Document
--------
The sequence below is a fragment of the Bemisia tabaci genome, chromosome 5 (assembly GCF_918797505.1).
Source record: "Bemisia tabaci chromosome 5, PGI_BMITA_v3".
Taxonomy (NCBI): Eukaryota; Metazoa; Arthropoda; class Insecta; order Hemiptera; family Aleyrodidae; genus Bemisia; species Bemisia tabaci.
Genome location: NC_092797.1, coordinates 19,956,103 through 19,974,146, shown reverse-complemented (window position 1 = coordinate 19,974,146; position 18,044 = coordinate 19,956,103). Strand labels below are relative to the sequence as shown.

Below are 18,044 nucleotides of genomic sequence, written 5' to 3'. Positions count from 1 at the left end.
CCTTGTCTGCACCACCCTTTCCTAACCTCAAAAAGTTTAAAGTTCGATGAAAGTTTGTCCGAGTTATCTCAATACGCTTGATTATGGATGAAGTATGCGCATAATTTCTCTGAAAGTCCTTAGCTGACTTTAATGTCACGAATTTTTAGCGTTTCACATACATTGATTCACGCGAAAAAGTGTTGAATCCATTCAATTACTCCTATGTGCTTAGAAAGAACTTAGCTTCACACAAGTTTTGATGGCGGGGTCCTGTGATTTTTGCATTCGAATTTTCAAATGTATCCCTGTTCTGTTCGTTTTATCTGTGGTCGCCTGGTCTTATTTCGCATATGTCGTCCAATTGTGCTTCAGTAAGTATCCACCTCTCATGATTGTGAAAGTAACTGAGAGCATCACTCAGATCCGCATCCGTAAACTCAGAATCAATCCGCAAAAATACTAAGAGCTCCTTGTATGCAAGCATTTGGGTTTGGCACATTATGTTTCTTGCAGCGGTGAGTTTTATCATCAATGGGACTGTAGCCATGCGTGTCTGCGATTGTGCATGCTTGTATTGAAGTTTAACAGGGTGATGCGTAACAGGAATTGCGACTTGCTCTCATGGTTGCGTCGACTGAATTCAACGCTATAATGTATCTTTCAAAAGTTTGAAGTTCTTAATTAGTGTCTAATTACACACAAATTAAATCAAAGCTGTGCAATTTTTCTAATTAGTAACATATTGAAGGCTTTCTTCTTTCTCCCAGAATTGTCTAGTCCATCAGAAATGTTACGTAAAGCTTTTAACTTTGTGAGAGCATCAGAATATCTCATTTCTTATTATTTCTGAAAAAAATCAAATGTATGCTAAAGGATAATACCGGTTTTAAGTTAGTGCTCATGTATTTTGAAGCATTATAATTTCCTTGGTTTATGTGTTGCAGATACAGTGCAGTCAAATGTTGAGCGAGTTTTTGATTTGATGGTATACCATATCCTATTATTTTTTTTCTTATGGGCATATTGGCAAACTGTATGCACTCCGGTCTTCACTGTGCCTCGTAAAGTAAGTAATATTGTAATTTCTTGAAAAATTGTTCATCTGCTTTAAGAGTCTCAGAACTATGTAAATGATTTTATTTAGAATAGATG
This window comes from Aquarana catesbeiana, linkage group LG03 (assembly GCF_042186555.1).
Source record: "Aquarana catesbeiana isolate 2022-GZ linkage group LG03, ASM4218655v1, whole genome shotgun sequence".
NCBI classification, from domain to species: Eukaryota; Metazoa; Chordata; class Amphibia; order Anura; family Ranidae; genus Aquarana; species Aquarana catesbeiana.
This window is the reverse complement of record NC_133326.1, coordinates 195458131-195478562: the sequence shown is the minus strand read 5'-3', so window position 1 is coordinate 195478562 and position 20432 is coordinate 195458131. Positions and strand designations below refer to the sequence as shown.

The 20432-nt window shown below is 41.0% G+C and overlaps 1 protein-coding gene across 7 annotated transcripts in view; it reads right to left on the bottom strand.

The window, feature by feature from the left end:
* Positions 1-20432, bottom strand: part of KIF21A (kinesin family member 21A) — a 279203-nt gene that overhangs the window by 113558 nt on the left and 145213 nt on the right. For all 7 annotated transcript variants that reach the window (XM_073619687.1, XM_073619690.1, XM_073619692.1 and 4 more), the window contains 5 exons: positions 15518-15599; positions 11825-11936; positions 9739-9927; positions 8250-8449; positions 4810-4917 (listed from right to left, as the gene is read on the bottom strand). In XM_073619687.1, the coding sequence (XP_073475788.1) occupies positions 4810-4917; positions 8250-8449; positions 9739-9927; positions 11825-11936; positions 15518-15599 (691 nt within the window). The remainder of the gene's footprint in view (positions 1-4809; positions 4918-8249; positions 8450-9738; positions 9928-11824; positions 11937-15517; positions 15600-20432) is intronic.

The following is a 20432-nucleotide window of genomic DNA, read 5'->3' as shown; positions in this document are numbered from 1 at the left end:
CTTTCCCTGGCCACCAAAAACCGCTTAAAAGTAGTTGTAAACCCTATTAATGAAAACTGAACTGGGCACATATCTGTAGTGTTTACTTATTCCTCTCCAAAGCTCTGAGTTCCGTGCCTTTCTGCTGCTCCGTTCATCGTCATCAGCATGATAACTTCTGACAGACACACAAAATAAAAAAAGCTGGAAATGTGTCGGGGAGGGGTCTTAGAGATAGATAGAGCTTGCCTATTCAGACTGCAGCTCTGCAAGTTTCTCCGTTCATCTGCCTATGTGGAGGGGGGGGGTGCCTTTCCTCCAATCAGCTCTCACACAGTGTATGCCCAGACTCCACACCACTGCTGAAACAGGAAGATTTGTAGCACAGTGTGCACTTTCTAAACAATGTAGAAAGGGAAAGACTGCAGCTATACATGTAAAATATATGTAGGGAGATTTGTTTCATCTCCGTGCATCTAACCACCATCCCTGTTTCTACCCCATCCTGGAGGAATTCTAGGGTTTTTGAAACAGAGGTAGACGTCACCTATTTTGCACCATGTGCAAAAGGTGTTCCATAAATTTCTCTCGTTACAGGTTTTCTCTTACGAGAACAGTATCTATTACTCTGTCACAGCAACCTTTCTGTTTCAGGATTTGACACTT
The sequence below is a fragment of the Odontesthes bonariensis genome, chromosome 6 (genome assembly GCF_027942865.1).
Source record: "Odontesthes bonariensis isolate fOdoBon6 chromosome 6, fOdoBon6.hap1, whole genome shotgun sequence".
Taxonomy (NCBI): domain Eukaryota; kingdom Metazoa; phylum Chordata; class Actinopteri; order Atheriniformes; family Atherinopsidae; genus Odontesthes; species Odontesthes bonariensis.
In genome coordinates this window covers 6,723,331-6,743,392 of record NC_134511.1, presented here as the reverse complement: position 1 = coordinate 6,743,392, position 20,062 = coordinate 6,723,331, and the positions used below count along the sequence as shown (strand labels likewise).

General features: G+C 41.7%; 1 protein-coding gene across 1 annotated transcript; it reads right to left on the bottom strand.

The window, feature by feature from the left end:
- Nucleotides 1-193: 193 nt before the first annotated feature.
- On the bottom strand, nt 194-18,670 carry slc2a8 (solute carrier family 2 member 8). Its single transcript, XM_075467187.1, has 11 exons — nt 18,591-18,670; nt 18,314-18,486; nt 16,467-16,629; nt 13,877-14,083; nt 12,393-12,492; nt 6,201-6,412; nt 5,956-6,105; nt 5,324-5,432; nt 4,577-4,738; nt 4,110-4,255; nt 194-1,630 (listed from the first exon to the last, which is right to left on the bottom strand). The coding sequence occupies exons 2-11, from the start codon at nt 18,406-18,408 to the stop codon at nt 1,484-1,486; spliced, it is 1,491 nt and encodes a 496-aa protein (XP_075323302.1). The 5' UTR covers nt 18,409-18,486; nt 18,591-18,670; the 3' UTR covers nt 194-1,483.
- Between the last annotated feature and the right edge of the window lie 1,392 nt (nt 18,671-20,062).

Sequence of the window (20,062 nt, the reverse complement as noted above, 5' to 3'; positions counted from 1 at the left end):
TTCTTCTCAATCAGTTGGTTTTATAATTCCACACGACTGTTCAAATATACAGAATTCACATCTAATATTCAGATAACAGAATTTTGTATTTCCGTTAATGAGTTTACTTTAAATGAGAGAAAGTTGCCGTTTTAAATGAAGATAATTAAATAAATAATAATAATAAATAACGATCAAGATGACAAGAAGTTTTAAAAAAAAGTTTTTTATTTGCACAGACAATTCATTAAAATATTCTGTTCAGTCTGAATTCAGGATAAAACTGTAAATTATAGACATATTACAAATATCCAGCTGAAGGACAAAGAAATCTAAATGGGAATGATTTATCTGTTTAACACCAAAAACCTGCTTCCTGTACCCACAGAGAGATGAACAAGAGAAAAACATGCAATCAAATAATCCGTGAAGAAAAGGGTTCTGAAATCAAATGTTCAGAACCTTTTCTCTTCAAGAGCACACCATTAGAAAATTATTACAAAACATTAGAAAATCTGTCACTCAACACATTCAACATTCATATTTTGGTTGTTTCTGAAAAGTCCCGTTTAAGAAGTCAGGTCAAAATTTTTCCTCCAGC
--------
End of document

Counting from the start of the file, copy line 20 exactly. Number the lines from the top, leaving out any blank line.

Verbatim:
General features: G+C 41.7%; 1 protein-coding gene across 1 annotated transcript; it reads right to left on the bottom strand.